The Conversation Partners Program matches internationals with native or near-native English speakers for language practice and cultural exchange in a relaxed and fun atmosphere. The program provides an opportunity for conversational English to take place in one-on-one or small group settings and can be a valuable resource for internationals who are hoping to improve their English language skills. Native English speakers and internationals alike can benefit from the program by becoming a friend to a person from another culture and learning about that culture in a personal way.
The Conversation Partners Program is open to everyone – community residents, immigrants, refugees, students, scholars, and family members. After Conversation Partners are matched up with one another, they typically meet for about one hour per week at a location and time of their choosing.
The following personal testimony was written by Jaymes Dunlap, a Mansfield University of Pennsylvania graduate.
“The Conversation Partner Program helps you meet people from different cultures, and understand more about your partner and the country they are from. Sounds complicated, right? It’s not! You are just one survey away from finding your new partner and setting up a good meeting time. As a native English speaker, I have met four different people from Europe and Asia (not all at once — I started with just one partner). Some of them have since returned home but I am happy to say I still talk with others.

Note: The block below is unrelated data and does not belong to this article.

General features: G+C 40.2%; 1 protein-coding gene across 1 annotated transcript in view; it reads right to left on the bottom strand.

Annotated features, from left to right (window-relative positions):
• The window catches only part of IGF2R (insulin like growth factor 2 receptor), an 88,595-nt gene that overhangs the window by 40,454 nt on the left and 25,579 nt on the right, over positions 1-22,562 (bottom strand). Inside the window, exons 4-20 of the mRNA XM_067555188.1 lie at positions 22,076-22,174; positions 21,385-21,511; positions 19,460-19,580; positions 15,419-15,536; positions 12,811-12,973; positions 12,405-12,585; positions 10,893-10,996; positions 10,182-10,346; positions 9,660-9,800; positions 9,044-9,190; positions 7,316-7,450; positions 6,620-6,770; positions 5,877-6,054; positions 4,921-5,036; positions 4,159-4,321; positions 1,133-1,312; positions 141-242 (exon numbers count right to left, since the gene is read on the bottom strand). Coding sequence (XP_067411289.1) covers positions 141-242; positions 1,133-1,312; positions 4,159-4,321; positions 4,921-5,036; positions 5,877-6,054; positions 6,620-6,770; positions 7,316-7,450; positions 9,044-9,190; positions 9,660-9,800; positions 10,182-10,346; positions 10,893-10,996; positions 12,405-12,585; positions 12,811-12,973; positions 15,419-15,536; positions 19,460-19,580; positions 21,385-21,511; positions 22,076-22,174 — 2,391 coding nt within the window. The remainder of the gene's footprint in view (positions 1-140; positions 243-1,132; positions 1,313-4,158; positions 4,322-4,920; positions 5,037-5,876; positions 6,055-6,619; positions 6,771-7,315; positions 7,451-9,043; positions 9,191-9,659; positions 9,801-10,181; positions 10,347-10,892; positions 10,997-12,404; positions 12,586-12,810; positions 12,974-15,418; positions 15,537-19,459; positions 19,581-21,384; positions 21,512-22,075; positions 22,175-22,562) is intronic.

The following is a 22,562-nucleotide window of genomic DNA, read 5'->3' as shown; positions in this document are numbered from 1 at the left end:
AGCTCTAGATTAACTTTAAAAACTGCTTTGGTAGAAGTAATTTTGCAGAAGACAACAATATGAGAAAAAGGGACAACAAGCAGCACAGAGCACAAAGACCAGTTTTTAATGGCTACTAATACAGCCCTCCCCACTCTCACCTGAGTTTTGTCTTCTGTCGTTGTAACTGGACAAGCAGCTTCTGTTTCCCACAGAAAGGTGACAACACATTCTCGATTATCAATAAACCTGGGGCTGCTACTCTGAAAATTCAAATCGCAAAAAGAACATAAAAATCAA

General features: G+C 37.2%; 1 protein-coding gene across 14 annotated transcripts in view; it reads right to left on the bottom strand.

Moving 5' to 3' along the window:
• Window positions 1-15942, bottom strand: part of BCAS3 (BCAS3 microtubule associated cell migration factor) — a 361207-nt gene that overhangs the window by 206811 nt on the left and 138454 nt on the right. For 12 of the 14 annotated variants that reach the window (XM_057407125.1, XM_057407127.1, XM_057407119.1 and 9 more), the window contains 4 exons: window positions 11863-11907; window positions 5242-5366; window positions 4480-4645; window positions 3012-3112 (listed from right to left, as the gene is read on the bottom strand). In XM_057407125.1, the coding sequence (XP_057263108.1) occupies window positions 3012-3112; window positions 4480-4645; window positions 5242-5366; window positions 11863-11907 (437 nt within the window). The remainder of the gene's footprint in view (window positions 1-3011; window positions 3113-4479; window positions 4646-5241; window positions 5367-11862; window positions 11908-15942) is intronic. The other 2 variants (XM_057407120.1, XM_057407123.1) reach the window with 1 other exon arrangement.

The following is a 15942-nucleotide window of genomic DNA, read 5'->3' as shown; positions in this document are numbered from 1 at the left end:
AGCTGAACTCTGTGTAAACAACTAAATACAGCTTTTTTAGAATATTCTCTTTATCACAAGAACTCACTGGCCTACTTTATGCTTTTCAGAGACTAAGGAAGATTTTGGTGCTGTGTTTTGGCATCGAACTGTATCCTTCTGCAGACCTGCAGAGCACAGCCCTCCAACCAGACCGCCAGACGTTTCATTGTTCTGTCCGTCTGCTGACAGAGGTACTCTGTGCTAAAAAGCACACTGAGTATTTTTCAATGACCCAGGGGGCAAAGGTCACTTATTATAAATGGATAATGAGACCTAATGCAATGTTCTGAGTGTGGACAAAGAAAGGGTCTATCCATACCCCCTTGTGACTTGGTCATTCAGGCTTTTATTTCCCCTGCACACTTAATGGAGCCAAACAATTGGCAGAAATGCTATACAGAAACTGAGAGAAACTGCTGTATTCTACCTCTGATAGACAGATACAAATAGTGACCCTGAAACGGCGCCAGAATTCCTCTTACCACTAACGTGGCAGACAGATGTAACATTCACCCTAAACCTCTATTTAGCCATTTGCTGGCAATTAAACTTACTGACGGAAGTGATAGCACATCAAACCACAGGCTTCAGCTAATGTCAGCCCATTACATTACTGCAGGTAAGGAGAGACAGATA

So how is a conversation with a partner from another culture different? It’s just like making a new friend — but you may need to talk about certain words, slang, grammar and pronunciation more than with friends from your own culture. In some cases, I’d say it’s more fun when you talk about their culture and realize certain things you take for granted, like trying to explain the rules of American football! Everyone I have met through this program usually wanted to understand our culture’s customs, practice English on an informal level (such as phrases like, “How’s it going?” instead of the more formal, “How are you today?”) and make friends here in America. I have never had a “bad” meeting, and on one occasion, my partner and I were almost late to our other meetings because we were having such a good time talking with each other!
Aside from being fun, I’ve also learned about their culture while simultaneously teaching them about my own. I am even more encouraged to learn my partners’ native languages. Just make sure you bring a pen and paper for your meetings, especially if you are trying to explain or understand the rules of American football.”